7 03 2012

Thanks Matthew! You are absolutely right. Ownership and vision inspires and influences leaders.

7 03 2012
David B

When we were in our first Community Group like 5 years ago, our group leaders challenged everyone in the group to serve. And it worked! Kelly has been part time and I have been full time in a role ever since. It’s amazing what can happen when we are challenged to step up. It also feels good to be a part of something big and that. Also inspires people to volunteer.

8 03 2012

David, that’s a great point. This does and can happen in the context of community. I absolutely agree with you. Thanks for stopping by!

8 03 2012
Jon Fulkk

Hey Brandon, thanks for writing about this. This is actually an issue our leadership team is currently struggling through in our smallish campus church where long-term leaders are hard to find. About 6 months ago, I would’ve written this blog post myself, but I’ve honestly gotten to the point of just plugging holes to keep things running. It’s not that we are so short on people, it’s that we’re short on people who will take us up on the invitation, short on people who care enough to own it. I don’t know if this is an urban issue, a cultural issue, an age-group issue, or just a fundamental problem with our church. What can you do when you’re investing in people and inviting them to serve, but they just have excuses?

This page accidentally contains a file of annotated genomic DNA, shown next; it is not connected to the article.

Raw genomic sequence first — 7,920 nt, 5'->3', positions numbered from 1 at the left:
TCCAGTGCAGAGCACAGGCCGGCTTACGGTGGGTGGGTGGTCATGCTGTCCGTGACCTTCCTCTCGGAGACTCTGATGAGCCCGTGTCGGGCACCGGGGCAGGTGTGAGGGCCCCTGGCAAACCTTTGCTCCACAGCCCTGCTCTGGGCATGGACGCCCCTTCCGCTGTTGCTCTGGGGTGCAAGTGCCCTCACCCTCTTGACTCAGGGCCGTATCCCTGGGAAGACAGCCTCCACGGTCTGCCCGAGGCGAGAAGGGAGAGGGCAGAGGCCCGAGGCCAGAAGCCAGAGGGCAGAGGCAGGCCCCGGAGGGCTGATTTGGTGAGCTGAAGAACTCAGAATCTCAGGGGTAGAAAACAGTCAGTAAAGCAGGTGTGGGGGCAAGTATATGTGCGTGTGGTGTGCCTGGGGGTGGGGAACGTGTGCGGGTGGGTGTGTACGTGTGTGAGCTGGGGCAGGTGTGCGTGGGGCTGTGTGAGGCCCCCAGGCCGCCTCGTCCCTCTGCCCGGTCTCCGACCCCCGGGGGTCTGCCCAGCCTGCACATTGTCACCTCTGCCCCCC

8 03 2012

Hey Jon,

I totally know what you’re talking about. Great question too!

I’d say that as you’re investing in people and inviting them to serve, you make it about inviting them to be a part of a bigger story. We’re all wired to want to be a part of something bigger than ourselves. I’d even say that those who don’t know Christ are wired for that. So, as you invest and invite, show them how they can make a difference in the life of _________________ (kids ministry, tech, lights, etc…).

A lot of times, people fear the unknown. And this is especially true in ministry. Many people think that the work of the ministry should be left to the so-called “professionals” (those of us leading as pastors and ministry leaders). So, they never think that they have anything to offer, or that they can make a difference. So, I’d say show people that they can win in serving. Show them that yes, they can make a difference. Invite them to be a part of shaping lives through serving.

One way we show people that they (as ordinary as they may feel) can make a difference is by having people who are already serving and making a difference share their story. This is as simple as a video story capturing the life change, the win that has already been happening in that ministry area. This sunday, at our campus, we have set up for two leaders to come on stage with me to tell the story of how they are making a difference.

Does this make sense?

8 03 2012
Jon Fulkk

Thanks for the reply, Brandon. These are good thoughts. We’ve done a little of this, but I think we can do more for sure. I’m bringing this article and your comments up at the next staff meeting 🙂

8 03 2012

Very Cool. Please let me know if there’s any way I can serve you guys. Happy to help 🙂